poison is almost certain to figure largely in any Renaissance
novel. It does not figure in history. Yet, though hostile
exaggeration and downright lies did much to create it, there was
unfortunately, some basis in fact for the miasma of scandal
which surrounds the name of Alexander VI.
Rodrigo Borgia Lanzol was born at Xativa in
Spain on January 1, 1431. His mother was the sister of Pope
Calixtus III. A cardinal at twenty-five, Rodrigo reached eagerly
for the ecclesiastical plums his uncle shook down for him. His
eagerness did not extend to ecclesiastical morals. Though
rebuked by Pius II, young Rodrigo continued to live evilly.
Such was the man the cardinals elected in answer
to poor Innocent's plea that they elect a better pope. Yet
Rodrigo's election was hailed by the Romans with enthusiasm.
Alexander VI, as Rodrigo chose to be called, was still a fine
figure of a man when elected at the age of sixty-one. He was
talented, generous, a wise patron of art. He performed the
exterior ceremonies of his office with decorum and dispatched
the routine business of the papacy with ability. He promoted
peace between Spain and Portugal, putting a rein on their fierce
competition for empire by his line of demarcation. He treated
Jewish refugees from Spain with kindness. In Rome he made
considerable improvements and did much for the university.
Alexander had to face a difficult problem when
the French king, Charles VIII, came storming down into Italy to
make good his claim to Naples. It was a touchy moment for
Alexander when the French approached Rome. His enemies--Giuliano
della Revere, the Orsini, Savonarola--clamored for his
deposition as a simoniacal prelate. But Alexander, no fool when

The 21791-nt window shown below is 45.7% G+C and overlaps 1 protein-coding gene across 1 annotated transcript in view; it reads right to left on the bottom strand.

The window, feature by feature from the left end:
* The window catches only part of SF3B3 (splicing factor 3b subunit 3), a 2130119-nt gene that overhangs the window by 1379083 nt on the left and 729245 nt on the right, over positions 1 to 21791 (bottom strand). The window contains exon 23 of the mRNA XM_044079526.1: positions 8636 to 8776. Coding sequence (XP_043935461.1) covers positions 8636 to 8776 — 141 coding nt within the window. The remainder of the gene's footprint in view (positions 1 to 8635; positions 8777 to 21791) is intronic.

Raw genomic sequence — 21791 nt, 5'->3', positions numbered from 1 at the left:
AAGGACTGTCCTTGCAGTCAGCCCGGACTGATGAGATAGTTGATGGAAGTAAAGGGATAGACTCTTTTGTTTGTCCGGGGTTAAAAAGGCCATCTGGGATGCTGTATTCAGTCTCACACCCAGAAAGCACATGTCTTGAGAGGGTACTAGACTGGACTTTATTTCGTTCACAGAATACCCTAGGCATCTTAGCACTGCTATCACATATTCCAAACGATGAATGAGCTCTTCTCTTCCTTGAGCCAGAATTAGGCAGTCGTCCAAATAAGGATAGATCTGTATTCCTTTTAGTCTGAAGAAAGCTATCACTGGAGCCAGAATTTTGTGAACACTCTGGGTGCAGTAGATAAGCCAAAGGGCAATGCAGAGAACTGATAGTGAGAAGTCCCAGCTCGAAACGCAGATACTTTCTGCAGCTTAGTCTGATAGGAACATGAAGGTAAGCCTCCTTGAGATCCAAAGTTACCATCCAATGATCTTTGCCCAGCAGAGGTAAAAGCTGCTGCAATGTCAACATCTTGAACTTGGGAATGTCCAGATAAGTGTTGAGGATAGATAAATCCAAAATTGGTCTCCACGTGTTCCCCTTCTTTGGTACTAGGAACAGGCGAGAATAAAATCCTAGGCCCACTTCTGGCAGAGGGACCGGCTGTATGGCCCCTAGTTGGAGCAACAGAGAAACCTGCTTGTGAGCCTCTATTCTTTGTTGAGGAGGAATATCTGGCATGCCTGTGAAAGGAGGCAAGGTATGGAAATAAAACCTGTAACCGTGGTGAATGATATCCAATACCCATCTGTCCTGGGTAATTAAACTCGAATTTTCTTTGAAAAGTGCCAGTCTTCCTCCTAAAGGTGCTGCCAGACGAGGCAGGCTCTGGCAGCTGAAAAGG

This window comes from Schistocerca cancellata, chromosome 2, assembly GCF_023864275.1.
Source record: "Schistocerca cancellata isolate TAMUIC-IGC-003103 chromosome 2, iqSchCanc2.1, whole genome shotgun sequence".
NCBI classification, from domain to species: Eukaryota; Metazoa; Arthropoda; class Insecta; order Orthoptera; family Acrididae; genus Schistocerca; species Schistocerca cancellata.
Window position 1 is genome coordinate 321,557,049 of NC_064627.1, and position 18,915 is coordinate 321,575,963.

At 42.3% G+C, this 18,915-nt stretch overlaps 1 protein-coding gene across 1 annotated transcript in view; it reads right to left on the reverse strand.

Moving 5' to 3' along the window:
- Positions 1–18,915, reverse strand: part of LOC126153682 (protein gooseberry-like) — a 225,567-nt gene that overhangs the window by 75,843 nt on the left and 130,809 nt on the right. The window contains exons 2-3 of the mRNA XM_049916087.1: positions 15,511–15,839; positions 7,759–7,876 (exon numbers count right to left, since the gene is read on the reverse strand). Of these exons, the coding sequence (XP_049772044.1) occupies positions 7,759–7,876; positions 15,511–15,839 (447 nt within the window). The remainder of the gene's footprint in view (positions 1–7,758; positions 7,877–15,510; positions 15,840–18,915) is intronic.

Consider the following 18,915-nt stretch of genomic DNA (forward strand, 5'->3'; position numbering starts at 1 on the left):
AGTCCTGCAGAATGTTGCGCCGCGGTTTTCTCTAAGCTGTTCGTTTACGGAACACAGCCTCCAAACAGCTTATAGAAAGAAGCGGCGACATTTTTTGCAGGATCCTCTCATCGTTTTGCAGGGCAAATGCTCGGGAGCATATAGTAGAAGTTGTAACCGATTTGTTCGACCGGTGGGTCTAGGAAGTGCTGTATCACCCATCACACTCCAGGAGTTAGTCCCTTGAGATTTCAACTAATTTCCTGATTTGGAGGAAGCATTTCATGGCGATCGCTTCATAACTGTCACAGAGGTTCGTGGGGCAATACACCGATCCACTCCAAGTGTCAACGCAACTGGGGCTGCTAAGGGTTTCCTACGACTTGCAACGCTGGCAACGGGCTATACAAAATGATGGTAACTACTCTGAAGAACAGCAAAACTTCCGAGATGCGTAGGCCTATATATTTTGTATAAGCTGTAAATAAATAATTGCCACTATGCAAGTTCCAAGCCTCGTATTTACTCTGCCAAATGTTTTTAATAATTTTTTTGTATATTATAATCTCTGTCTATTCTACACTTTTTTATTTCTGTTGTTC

it came to diplomacy, outmaneuvered them all and escaped
scot-free from the French menace. He was not done with
Savonarola. The friar of San Marco continued to denounce
Alexander, but in 1498 the people of Florence turned against him
and put the bold preacher to death.
There was a moment when it looked as if
Alexander might turn over a new leaf. One night his favorite
son, Juan, disappeared after a party. After days of anxious
search, his body, pierced with wounds, was fished from the
Tiber. The grief-stricken old Pope was crushed and gave much
thought to reform. A commission drew up a plan full of promise.
But the mood passed, and soon Alexander was deep in plans to
push his son Caesar's career.
Caesar abandoned the ecclesiastical state
(though a cardinal, he was not a priest) and to him Alexander
allotted the turbulent semi-independent northern section of the
Papal States known as Romagna. Caesar smashed his way into his
duchy and held it with a mixture of skill, energy, and
ruthlessness which made him Machiavelli's idol. But his activity
was in vain. His sickness and the Pope's death were to rob him
of a principality.
After dining at a cardinal's villa the Pope and
Caesar defied the treacherous night air of a Roman August. Soon
both were down with malaria. Caesar managed to pull through, but
Alexander, now seventy-three, succumbed. It was six o'clock on
August 13 that Alexander VI went to meet Him as his judge Whose
vicar on earth he had been.
Excerpted from "Popes
Through the Ages" by Joseph Brusher, S.J.